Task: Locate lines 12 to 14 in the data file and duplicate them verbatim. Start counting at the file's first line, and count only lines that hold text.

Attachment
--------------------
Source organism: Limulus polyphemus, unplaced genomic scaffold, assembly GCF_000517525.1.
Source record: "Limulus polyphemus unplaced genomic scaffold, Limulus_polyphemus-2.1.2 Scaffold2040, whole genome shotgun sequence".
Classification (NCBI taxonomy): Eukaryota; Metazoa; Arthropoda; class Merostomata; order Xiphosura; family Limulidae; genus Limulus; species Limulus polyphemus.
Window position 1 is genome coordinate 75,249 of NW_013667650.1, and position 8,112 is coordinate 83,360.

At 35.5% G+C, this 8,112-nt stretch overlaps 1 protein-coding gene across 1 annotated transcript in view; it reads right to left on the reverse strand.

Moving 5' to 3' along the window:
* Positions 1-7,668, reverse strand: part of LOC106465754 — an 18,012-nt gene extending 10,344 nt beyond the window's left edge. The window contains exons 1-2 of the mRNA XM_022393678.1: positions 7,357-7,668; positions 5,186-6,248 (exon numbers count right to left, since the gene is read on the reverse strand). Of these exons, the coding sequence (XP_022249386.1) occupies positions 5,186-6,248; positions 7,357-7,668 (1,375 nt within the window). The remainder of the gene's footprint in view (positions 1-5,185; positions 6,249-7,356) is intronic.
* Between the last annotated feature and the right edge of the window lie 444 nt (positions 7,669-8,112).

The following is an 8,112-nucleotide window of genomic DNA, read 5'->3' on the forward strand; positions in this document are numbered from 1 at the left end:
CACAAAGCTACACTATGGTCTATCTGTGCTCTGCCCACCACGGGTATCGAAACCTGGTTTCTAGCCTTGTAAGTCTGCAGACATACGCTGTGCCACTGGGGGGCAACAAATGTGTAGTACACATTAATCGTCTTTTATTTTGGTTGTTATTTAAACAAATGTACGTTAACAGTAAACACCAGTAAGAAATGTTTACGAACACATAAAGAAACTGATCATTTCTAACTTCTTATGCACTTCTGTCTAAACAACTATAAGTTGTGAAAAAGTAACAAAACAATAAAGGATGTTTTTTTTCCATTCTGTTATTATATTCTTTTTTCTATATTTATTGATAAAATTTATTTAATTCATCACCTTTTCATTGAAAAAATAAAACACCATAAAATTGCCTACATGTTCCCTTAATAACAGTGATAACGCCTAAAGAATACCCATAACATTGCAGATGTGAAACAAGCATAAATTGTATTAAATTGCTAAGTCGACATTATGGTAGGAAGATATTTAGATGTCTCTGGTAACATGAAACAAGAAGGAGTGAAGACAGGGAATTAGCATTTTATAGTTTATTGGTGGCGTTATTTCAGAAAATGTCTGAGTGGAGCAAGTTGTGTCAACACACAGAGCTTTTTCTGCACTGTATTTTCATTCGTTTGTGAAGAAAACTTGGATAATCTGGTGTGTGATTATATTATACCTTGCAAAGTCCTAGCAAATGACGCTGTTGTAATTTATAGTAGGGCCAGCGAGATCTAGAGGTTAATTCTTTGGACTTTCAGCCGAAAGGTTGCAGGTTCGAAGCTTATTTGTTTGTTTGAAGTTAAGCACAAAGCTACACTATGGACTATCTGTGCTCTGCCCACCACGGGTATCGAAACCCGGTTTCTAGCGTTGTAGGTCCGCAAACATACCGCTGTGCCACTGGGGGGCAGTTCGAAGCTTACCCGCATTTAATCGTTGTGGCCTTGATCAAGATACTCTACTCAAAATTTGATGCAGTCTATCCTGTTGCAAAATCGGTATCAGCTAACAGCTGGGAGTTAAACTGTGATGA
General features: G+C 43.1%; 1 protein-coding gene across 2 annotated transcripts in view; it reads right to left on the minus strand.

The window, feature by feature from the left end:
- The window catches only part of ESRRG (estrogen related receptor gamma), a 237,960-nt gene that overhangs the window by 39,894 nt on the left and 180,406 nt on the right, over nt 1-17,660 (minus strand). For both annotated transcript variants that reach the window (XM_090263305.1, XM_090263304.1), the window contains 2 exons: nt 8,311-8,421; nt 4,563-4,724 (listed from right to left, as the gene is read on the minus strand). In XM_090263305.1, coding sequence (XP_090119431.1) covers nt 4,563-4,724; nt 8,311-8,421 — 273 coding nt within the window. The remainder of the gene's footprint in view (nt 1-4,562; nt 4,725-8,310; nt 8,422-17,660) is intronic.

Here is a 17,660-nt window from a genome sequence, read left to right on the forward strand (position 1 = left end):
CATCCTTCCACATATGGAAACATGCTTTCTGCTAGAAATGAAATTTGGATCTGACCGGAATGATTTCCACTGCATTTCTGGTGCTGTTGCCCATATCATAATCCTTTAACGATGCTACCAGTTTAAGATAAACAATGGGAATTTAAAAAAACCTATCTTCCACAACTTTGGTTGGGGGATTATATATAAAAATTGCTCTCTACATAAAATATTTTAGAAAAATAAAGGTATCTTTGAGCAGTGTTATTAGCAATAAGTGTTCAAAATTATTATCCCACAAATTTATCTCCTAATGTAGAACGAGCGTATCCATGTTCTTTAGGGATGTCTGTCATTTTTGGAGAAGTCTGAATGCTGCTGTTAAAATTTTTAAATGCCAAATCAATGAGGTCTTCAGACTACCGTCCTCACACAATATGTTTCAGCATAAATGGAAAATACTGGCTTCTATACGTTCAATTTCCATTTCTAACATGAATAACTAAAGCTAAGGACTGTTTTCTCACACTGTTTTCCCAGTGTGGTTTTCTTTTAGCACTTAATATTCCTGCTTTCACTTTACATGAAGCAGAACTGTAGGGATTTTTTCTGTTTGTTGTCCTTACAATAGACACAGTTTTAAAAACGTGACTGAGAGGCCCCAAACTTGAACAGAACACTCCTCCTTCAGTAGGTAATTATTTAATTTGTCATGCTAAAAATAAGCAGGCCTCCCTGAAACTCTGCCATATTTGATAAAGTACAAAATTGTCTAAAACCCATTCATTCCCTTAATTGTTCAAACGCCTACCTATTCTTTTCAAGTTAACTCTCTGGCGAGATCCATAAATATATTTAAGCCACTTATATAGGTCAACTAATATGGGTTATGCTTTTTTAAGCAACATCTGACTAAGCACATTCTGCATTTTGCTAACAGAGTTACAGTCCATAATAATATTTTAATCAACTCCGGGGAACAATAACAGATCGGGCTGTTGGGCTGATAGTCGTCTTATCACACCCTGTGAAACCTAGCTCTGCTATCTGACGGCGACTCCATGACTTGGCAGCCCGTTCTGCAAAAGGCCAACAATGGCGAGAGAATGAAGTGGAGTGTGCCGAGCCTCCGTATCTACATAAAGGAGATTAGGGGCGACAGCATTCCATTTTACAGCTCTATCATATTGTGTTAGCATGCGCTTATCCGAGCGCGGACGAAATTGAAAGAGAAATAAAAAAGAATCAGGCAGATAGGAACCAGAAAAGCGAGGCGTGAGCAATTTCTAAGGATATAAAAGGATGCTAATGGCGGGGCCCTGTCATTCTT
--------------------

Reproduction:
The window, feature by feature from the left end:
- The window catches only part of ESRRG (estrogen related receptor gamma), a 237,960-nt gene that overhangs the window by 39,894 nt on the left and 180,406 nt on the right, over nt 1-17,660 (minus strand). For both annotated transcript variants that reach the window (XM_090263305.1, XM_090263304.1), the window contains 2 exons: nt 8,311-8,421; nt 4,563-4,724 (listed from right to left, as the gene is read on the minus strand). In XM_090263305.1, coding sequence (XP_090119431.1) covers nt 4,563-4,724; nt 8,311-8,421 — 273 coding nt within the window. The remainder of the gene's footprint in view (nt 1-4,562; nt 4,725-8,310; nt 8,422-17,660) is intronic.

Here is a 17,660-nt window from a genome sequence, read left to right on the forward strand (position 1 = left end):